No matter who calls or the nature of the job, Deshotels and his crew have the trucks, equipment and expertise to help. Their primary trucks are a 2005 Sterling LT 8500 with a 4,000-gallon Progress aluminum tank and 400-cfm Wittig pump. The rig was assembled by Tri State Tank. The truck also carries a Water Cannon jetter system. They also use a 2005 International 7600 with a 4,000-gallon steel tank and 300-cfm Wittig pump and a Harben jetter system from Presvac Systems Ltd. Their standby truck is a 1995 International 4900 with a 2,500-gallon steel tank and a 300-cfm Fruitland pump built by LMT Inc.



When it comes to chasing and catching wild hogs, Deshotels says it’s all about his dogs, not his trucks. Yes, pickup trucks carry him, his friends and all-terrain vehicles to the properties they hunt. Pickups also carry captured hogs to their new homes after successful chases, but none of that’s possible without trained hunting dogs.

And who trains the dogs for their demanding work? Deshotels, of course. He prefers a tracking breed called the yellow blackmouth cur. The dogs have a bit of hound bred into them to boost their endurance and determination.

“You don’t just pick up a dog off the road to hunt hogs,” he says. “You need good ancestry in your hog dogs. After you turn them loose, they stay silent while tracking. If they start barking too soon, that pig will run all the way to Texas. They don’t start baying until they get the hog to stop.”

Deshotels releases three curs to find a hog’s scent and track it to the source. Some tracking jobs are as brief as five minutes and as short as a quarter-mile. Others, however, require Deshotels’ crew to return to their trucks or hop aboard their all-terrain vehicles. In extreme cases, they’ll roam the back-roads for up to five hours and cover 15 miles before closing the deal on foot.

When hogs stop to face the tracking dogs, they pick a spot that gives them the advantage over their pursuers. By limiting the tracking job to three dogs, Deshotels ensures the dogs don’t grow overconfident. A pack of five dogs, for instance, would likely close on the hog and try to kill it, risking their own safety in the process. “You don’t want them biting the hog’s legs and body cavity,” he says. “They know to keep their distance and wait for the ‘finisher’ to show up.”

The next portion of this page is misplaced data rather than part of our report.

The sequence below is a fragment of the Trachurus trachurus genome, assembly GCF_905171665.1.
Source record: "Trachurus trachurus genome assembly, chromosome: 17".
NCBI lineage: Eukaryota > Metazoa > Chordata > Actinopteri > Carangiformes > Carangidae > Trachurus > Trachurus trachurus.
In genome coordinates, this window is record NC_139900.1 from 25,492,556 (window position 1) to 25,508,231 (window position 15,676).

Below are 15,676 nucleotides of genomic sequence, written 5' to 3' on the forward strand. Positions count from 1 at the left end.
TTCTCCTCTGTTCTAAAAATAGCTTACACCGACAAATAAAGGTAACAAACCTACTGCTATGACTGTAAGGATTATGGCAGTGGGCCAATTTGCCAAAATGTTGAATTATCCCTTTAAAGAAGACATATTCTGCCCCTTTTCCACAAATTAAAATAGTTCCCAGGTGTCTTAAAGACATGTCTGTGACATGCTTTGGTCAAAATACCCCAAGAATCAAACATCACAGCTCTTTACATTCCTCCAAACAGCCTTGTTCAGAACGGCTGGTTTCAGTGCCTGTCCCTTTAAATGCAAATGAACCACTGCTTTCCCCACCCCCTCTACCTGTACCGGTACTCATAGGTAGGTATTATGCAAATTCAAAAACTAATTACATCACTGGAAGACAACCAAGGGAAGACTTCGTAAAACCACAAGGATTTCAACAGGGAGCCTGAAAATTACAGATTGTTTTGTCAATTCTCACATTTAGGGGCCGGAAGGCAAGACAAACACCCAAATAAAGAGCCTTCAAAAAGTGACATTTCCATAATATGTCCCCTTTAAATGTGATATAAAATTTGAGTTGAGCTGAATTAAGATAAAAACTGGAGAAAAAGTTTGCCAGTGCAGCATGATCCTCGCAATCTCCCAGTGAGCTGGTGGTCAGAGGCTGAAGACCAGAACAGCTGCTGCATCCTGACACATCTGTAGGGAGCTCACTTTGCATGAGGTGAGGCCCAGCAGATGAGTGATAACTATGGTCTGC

The ‘finisher’ is Deshotels’ pit bull terrier, the key to ensuring live-captures. Unlike most dogs, pit bulls bite once and don’t let go. With the hog distracted by the curs, Deshotels brings in the pit bull from downwind, ensuring the hog won’t catch their scent and flee. When they’re about 20 yards away, he releases the “finisher” and runs alongside it to the hog. As the pit bull latches onto the hog’s head, Deshotels joins the fray to secure its legs with rope. He’ll use handcuffs if the hog weighs more than 300 pounds.

“Things can get pretty wild,” Deshotels says. “If the hog wins, the hog wins. Sometimes they’re the worthier opponent. We’ll regroup and try again. We often get called in to catch hogs other guys couldn’t get. There’s an art to it; a strategy. It’s not about overpowering the hog, but it helps that I’m 6-2 and 245 pounds.”

Despite its risks and dangers, Deshotels says catch-and-release hog hunting is good for the soul. “During the most intense portions of it, you forget all about your other problems,” he says with a laugh. “That’s where we get our real reward.”


Comments on this site are submitted by users and are not endorsed by nor do they reflect the views or opinions of COLE Publishing, Inc. Comments are moderated before being posted.